• A pinch of turmeric
  • Dhania Powder – 1/4 tsp
  • Red chili powder – ½ teaspoon
  • Garam masala – 1/4 teaspoon
  • A pinch of hinge
  • Cumin seeds – ¼ teaspoon
  • Red chili without seeds – 1-2
  • Ghee – 1 tbsp
  • Freshly chopped coriander leaves for garnish
  • Salt to your taste

Procedure:

  1. Wash the lentils thoroughly and let them soak for 15 minutes. Add the lentils, 1/2 teaspoon salt, pinch of turmeric, 500 ml water to a pressure cooker and wait for 3-4 whistles.
  2. Heat oil in a wok. Then add heng and cumin. Fry the chopped onions until they are golden brown. Then add ginger, garlic paste, remaining spices, chopped tomatoes and cook until the oil leaves the mixture.
  3. Place the cooked dal in the wok and mix well. Pour the dal into a serving bowl.
  4. Temper with ghee, dry red chillies and jeera. Pour it over the valley.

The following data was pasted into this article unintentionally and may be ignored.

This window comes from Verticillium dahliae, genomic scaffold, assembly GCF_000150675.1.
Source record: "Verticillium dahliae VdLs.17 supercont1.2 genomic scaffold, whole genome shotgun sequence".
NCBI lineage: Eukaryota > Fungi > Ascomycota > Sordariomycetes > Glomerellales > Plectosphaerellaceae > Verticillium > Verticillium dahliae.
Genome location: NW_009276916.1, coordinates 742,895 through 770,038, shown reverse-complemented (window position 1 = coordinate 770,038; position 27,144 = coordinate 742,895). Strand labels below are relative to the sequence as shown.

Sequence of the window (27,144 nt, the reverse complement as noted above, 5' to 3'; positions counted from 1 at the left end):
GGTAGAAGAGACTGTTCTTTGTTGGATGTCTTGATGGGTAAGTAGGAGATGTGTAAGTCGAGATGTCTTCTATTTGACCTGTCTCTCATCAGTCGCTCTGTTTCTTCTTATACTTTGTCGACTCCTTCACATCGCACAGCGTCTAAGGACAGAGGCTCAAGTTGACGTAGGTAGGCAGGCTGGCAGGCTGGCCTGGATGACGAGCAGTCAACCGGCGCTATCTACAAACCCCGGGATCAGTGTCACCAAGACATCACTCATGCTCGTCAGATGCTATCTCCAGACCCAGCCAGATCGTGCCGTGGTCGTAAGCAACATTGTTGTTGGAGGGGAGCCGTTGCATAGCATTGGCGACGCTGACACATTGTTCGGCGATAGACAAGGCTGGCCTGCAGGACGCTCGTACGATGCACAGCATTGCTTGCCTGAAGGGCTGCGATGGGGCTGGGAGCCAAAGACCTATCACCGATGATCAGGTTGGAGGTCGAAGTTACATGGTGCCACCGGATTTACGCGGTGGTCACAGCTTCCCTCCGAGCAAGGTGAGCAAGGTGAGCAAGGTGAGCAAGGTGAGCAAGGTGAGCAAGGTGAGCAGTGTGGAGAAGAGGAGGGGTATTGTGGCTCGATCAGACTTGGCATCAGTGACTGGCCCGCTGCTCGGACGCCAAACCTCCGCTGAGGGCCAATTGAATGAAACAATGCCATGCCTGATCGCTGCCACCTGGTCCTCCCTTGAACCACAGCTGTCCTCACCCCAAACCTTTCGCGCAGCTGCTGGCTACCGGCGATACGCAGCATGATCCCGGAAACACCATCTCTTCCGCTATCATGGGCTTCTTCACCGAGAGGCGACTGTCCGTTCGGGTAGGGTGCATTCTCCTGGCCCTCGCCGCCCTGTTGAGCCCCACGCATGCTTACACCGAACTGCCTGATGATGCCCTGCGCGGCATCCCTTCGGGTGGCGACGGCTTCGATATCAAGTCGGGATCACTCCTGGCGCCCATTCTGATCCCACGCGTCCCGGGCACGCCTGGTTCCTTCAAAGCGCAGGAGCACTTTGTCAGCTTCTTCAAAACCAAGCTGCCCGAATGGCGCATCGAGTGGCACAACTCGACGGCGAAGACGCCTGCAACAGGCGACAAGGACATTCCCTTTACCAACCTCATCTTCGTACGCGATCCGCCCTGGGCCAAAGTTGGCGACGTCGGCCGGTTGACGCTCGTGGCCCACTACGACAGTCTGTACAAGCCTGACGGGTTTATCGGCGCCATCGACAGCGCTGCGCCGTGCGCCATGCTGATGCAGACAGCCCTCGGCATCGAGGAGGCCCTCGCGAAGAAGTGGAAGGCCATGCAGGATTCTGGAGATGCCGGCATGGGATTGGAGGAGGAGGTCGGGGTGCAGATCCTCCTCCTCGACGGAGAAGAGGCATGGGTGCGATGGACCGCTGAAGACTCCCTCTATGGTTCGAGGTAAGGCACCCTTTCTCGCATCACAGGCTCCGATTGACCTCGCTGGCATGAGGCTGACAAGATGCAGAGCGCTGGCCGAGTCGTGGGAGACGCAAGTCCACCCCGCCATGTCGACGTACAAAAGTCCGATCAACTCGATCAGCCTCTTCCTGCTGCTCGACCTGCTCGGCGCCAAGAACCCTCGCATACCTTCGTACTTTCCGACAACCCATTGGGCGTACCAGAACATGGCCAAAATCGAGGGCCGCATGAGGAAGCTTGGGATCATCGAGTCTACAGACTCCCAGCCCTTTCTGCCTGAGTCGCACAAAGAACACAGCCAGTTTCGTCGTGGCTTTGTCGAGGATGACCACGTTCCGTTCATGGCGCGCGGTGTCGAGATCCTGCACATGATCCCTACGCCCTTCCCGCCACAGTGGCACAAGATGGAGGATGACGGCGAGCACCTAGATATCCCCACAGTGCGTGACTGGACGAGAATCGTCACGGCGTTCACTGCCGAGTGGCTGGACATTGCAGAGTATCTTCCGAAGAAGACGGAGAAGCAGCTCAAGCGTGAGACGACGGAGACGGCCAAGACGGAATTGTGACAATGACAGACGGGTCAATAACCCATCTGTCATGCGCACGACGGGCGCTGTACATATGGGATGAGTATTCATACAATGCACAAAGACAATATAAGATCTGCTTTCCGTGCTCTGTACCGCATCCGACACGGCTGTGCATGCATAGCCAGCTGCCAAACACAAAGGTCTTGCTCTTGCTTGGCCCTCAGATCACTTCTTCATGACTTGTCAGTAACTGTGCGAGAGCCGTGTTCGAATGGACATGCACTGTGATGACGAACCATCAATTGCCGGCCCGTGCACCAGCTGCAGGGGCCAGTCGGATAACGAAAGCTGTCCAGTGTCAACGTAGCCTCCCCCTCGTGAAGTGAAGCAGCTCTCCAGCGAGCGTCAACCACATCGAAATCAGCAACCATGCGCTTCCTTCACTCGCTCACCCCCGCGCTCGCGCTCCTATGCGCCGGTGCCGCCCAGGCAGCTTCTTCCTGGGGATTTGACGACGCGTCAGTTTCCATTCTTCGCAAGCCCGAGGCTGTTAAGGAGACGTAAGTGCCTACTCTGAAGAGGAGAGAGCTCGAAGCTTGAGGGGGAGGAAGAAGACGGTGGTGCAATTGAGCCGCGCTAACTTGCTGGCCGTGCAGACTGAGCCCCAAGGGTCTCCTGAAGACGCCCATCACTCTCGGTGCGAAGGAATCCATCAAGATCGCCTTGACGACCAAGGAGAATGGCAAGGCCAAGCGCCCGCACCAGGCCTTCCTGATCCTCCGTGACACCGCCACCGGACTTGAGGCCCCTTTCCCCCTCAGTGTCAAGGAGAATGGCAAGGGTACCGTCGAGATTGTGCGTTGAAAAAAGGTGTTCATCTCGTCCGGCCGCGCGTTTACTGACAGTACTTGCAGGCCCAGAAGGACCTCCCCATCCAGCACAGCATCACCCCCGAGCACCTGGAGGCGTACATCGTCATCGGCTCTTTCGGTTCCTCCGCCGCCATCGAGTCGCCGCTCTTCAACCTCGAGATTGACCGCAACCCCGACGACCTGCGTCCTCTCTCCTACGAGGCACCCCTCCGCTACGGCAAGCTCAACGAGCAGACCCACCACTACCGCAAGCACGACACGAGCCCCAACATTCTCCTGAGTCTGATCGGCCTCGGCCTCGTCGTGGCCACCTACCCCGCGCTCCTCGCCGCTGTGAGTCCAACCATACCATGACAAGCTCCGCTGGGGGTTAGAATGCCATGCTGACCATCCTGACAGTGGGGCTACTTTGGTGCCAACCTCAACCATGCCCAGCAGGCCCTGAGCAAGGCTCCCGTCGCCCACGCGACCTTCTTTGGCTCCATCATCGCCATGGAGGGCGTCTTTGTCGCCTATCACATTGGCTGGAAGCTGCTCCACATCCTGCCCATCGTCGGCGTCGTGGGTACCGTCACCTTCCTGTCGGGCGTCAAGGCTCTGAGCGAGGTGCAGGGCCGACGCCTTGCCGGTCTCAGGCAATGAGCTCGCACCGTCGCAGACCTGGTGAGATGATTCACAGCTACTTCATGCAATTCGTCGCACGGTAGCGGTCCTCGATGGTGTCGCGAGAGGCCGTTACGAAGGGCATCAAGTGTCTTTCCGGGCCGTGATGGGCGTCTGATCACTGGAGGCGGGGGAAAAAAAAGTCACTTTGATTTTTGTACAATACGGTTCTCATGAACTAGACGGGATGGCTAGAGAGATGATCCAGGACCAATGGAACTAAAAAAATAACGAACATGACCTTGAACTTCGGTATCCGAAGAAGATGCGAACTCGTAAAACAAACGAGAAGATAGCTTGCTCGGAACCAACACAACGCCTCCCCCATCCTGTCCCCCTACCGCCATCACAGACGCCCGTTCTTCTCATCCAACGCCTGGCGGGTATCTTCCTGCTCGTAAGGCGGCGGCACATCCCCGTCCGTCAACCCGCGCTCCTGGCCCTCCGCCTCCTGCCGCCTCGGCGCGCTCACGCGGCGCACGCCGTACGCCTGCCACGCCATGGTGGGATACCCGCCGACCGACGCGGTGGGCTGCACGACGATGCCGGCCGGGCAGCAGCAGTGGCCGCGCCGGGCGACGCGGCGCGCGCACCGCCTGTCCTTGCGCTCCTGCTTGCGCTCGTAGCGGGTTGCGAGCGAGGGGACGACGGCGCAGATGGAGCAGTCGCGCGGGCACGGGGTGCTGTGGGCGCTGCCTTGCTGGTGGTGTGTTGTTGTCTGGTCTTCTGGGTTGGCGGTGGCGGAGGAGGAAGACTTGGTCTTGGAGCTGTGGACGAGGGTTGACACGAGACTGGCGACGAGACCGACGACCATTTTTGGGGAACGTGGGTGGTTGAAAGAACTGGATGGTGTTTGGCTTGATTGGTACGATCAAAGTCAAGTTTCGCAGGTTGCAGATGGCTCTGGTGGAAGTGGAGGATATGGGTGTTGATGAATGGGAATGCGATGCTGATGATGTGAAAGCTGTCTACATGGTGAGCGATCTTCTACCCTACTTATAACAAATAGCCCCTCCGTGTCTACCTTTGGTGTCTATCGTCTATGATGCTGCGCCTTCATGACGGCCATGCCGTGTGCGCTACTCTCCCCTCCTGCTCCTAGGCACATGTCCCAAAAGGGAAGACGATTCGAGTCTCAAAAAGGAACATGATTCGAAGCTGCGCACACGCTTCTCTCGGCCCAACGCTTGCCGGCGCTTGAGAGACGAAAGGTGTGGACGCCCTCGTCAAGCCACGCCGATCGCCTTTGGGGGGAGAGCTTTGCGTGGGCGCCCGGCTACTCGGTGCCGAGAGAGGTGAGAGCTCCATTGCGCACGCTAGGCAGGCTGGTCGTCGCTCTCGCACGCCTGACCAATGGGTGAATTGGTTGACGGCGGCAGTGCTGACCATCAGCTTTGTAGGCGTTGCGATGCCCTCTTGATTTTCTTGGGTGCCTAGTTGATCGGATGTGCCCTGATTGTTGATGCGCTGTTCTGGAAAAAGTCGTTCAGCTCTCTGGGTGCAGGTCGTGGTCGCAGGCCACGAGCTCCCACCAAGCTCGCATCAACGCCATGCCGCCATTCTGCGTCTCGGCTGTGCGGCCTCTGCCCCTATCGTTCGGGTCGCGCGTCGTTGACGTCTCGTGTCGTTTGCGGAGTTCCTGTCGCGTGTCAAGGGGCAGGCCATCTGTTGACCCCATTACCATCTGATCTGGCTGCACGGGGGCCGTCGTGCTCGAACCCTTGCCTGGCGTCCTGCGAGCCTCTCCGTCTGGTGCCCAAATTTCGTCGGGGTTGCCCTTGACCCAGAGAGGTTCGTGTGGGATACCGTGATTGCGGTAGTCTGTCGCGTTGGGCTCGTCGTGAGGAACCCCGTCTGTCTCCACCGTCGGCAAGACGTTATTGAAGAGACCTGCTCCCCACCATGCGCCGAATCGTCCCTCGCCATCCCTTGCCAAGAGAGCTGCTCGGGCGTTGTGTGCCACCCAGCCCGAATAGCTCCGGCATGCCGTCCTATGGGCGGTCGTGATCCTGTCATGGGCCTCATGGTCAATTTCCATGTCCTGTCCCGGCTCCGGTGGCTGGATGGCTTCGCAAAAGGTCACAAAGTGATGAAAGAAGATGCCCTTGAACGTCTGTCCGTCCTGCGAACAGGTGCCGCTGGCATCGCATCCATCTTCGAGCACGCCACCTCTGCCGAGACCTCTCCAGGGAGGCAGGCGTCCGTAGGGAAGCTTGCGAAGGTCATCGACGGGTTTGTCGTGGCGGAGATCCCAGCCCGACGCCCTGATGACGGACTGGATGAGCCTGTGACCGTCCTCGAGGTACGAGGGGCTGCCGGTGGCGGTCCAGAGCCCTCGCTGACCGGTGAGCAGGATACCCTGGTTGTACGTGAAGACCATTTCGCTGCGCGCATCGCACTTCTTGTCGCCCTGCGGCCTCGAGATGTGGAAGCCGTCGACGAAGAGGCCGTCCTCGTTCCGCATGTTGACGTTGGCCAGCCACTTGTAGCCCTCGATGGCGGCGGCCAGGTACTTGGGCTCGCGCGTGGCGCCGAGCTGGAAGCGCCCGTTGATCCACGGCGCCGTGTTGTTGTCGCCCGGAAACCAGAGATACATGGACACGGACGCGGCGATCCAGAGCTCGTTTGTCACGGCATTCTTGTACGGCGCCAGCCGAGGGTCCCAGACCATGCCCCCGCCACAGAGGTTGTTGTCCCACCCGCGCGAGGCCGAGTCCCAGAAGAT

5. Use coriander leaves for garnish.

#2 Assorted Vegetable Salad With Lentils

Assorted Vegetable Salad With Lentils

A refreshing salad for a quick, tasty yet healthy snack.

Nutrition Facts (amount per serving)
calories 99
Total fat 13.2 grams
Saturated fat 3.5 grams
cholesterol 12.5mg
Sodium 115.4mg
Total carbohydrates 27.7 grams
Dietary fiber 14 grams
Sugar 21.8 grams
Protein 12.7 grams

Ingredients – Serving 1

  • 1 cup mixed salad (tomato, cucumber, lettuce, and other vegetables)
  • ½ cup boiled lentils
  • 1 pitted, sliced ​​apple
  • 1 tbsp crushed feta cheese
  • 2 tbsp olive oil
  • 1 tbsp red wine vinegar

Procedure: